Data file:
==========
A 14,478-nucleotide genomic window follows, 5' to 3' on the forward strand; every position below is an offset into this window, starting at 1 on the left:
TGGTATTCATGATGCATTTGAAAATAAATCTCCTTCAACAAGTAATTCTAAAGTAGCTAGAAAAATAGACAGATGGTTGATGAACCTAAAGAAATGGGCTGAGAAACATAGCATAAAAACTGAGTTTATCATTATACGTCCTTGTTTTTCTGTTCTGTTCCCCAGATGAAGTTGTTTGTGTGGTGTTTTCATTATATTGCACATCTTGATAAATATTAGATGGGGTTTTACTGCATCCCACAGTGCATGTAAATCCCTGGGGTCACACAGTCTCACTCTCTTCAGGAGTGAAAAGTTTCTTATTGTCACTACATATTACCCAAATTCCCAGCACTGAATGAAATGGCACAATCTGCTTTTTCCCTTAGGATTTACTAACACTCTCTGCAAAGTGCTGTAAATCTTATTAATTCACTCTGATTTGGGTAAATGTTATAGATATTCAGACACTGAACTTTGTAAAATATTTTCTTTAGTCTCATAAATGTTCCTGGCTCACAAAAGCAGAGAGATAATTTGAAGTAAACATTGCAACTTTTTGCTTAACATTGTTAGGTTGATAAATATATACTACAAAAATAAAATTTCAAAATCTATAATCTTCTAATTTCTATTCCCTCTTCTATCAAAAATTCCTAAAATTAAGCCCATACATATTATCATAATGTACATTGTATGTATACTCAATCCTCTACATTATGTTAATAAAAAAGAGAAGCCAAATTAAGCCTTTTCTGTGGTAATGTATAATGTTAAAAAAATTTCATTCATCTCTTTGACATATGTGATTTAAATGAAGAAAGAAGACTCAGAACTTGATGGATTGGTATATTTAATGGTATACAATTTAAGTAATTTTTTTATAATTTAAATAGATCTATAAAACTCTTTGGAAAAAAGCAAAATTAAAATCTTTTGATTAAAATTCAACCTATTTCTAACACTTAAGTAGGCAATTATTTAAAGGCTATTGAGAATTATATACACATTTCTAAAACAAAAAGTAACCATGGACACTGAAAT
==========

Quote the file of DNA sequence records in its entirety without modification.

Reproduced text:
A 14,478-nucleotide genomic window follows, 5' to 3' on the forward strand; every position below is an offset into this window, starting at 1 on the left:
TGGTATTCATGATGCATTTGAAAATAAATCTCCTTCAACAAGTAATTCTAAAGTAGCTAGAAAAATAGACAGATGGTTGATGAACCTAAAGAAATGGGCTGAGAAACATAGCATAAAAACTGAGTTTATCATTATACGTCCTTGTTTTTCTGTTCTGTTCCCCAGATGAAGTTGTTTGTGTGGTGTTTTCATTATATTGCACATCTTGATAAATATTAGATGGGGTTTTACTGCATCCCACAGTGCATGTAAATCCCTGGGGTCACACAGTCTCACTCTCTTCAGGAGTGAAAAGTTTCTTATTGTCACTACATATTACCCAAATTCCCAGCACTGAATGAAATGGCACAATCTGCTTTTTCCCTTAGGATTTACTAACACTCTCTGCAAAGTGCTGTAAATCTTATTAATTCACTCTGATTTGGGTAAATGTTATAGATATTCAGACACTGAACTTTGTAAAATATTTTCTTTAGTCTCATAAATGTTCCTGGCTCACAAAAGCAGAGAGATAATTTGAAGTAAACATTGCAACTTTTTGCTTAACATTGTTAGGTTGATAAATATATACTACAAAAATAAAATTTCAAAATCTATAATCTTCTAATTTCTATTCCCTCTTCTATCAAAAATTCCTAAAATTAAGCCCATACATATTATCATAATGTACATTGTATGTATACTCAATCCTCTACATTATGTTAATAAAAAAGAGAAGCCAAATTAAGCCTTTTCTGTGGTAATGTATAATGTTAAAAAAATTTCATTCATCTCTTTGACATATGTGATTTAAATGAAGAAAGAAGACTCAGAACTTGATGGATTGGTATATTTAATGGTATACAATTTAAGTAATTTTTTTATAATTTAAATAGATCTATAAAACTCTTTGGAAAAAAGCAAAATTAAAATCTTTTGATTAAAATTCAACCTATTTCTAACACTTAAGTAGGCAATTATTTAAAGGCTATTGAGAATTATATACACATTTCTAAAACAAAAAGTAACCATGGACACTGAAAT